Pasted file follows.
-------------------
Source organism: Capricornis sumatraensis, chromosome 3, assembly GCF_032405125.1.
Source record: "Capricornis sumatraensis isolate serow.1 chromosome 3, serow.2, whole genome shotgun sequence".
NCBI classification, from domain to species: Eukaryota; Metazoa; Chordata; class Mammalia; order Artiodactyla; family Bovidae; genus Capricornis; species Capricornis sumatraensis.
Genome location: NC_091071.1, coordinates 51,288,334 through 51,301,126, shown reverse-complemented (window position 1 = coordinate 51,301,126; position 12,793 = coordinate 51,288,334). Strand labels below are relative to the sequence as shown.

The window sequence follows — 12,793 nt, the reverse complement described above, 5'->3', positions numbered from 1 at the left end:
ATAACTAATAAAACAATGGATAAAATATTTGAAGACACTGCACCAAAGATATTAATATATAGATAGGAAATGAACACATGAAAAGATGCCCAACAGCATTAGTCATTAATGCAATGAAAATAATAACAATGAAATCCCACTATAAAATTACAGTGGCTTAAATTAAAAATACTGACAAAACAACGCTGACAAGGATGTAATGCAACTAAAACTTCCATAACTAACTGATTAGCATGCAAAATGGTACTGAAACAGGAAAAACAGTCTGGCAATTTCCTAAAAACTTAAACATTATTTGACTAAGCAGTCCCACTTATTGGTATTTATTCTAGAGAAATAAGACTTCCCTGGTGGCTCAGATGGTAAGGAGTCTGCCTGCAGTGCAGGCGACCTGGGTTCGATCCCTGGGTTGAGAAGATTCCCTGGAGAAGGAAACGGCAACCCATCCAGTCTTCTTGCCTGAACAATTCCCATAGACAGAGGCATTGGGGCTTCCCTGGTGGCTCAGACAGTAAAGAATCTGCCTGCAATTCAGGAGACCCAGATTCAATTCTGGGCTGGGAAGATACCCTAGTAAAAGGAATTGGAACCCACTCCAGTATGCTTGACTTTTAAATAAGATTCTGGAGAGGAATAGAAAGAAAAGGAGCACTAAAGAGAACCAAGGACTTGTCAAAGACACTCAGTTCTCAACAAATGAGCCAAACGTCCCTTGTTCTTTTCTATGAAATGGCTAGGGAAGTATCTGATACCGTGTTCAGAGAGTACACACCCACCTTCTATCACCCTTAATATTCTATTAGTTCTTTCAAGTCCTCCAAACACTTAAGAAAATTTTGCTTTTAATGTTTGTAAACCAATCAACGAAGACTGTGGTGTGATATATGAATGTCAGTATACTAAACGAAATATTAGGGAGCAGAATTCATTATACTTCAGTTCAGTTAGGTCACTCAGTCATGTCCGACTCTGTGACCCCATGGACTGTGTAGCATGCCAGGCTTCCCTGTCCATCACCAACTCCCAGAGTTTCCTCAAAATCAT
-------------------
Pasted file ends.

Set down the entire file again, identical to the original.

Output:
Source organism: Capricornis sumatraensis, chromosome 3, assembly GCF_032405125.1.
Source record: "Capricornis sumatraensis isolate serow.1 chromosome 3, serow.2, whole genome shotgun sequence".
NCBI classification, from domain to species: Eukaryota; Metazoa; Chordata; class Mammalia; order Artiodactyla; family Bovidae; genus Capricornis; species Capricornis sumatraensis.
Genome location: NC_091071.1, coordinates 51,288,334 through 51,301,126, shown reverse-complemented (window position 1 = coordinate 51,301,126; position 12,793 = coordinate 51,288,334). Strand labels below are relative to the sequence as shown.

The window sequence follows — 12,793 nt, the reverse complement described above, 5'->3', positions numbered from 1 at the left end:
ATAACTAATAAAACAATGGATAAAATATTTGAAGACACTGCACCAAAGATATTAATATATAGATAGGAAATGAACACATGAAAAGATGCCCAACAGCATTAGTCATTAATGCAATGAAAATAATAACAATGAAATCCCACTATAAAATTACAGTGGCTTAAATTAAAAATACTGACAAAACAACGCTGACAAGGATGTAATGCAACTAAAACTTCCATAACTAACTGATTAGCATGCAAAATGGTACTGAAACAGGAAAAACAGTCTGGCAATTTCCTAAAAACTTAAACATTATTTGACTAAGCAGTCCCACTTATTGGTATTTATTCTAGAGAAATAAGACTTCCCTGGTGGCTCAGATGGTAAGGAGTCTGCCTGCAGTGCAGGCGACCTGGGTTCGATCCCTGGGTTGAGAAGATTCCCTGGAGAAGGAAACGGCAACCCATCCAGTCTTCTTGCCTGAACAATTCCCATAGACAGAGGCATTGGGGCTTCCCTGGTGGCTCAGACAGTAAAGAATCTGCCTGCAATTCAGGAGACCCAGATTCAATTCTGGGCTGGGAAGATACCCTAGTAAAAGGAATTGGAACCCACTCCAGTATGCTTGACTTTTAAATAAGATTCTGGAGAGGAATAGAAAGAAAAGGAGCACTAAAGAGAACCAAGGACTTGTCAAAGACACTCAGTTCTCAACAAATGAGCCAAACGTCCCTTGTTCTTTTCTATGAAATGGCTAGGGAAGTATCTGATACCGTGTTCAGAGAGTACACACCCACCTTCTATCACCCTTAATATTCTATTAGTTCTTTCAAGTCCTCCAAACACTTAAGAAAATTTTGCTTTTAATGTTTGTAAACCAATCAACGAAGACTGTGGTGTGATATATGAATGTCAGTATACTAAACGAAATATTAGGGAGCAGAATTCATTATACTTCAGTTCAGTTAGGTCACTCAGTCATGTCCGACTCTGTGACCCCATGGACTGTGTAGCATGCCAGGCTTCCCTGTCCATCACCAACTCCCAGAGTTTCCTCAAAATCAT